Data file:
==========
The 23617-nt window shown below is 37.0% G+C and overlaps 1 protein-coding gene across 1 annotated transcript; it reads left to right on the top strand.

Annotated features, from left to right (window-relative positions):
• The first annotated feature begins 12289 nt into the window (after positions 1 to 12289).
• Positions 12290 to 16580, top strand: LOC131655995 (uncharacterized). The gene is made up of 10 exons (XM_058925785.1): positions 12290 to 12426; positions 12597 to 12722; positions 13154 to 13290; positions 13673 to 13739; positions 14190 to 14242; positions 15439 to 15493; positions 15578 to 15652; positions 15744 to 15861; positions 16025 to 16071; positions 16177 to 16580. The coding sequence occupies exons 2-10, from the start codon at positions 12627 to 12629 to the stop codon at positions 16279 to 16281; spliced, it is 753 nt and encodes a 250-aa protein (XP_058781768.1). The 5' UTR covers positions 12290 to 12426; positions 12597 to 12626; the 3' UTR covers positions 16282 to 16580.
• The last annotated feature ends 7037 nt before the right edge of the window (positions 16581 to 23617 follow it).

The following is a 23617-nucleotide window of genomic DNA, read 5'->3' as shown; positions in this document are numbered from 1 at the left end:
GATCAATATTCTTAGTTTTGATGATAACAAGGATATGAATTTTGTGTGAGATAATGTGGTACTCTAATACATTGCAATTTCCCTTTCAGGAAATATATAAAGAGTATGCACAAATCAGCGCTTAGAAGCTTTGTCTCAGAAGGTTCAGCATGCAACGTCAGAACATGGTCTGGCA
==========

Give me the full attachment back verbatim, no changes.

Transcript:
The 23617-nt window shown below is 37.0% G+C and overlaps 1 protein-coding gene across 1 annotated transcript; it reads left to right on the top strand.

Annotated features, from left to right (window-relative positions):
• The first annotated feature begins 12289 nt into the window (after positions 1 to 12289).
• Positions 12290 to 16580, top strand: LOC131655995 (uncharacterized). The gene is made up of 10 exons (XM_058925785.1): positions 12290 to 12426; positions 12597 to 12722; positions 13154 to 13290; positions 13673 to 13739; positions 14190 to 14242; positions 15439 to 15493; positions 15578 to 15652; positions 15744 to 15861; positions 16025 to 16071; positions 16177 to 16580. The coding sequence occupies exons 2-10, from the start codon at positions 12627 to 12629 to the stop codon at positions 16279 to 16281; spliced, it is 753 nt and encodes a 250-aa protein (XP_058781768.1). The 5' UTR covers positions 12290 to 12426; positions 12597 to 12626; the 3' UTR covers positions 16282 to 16580.
• The last annotated feature ends 7037 nt before the right edge of the window (positions 16581 to 23617 follow it).

The following is a 23617-nucleotide window of genomic DNA, read 5'->3' as shown; positions in this document are numbered from 1 at the left end:
GATCAATATTCTTAGTTTTGATGATAACAAGGATATGAATTTTGTGTGAGATAATGTGGTACTCTAATACATTGCAATTTCCCTTTCAGGAAATATATAAAGAGTATGCACAAATCAGCGCTTAGAAGCTTTGTCTCAGAAGGTTCAGCATGCAACGTCAGAACATGGTCTGGCA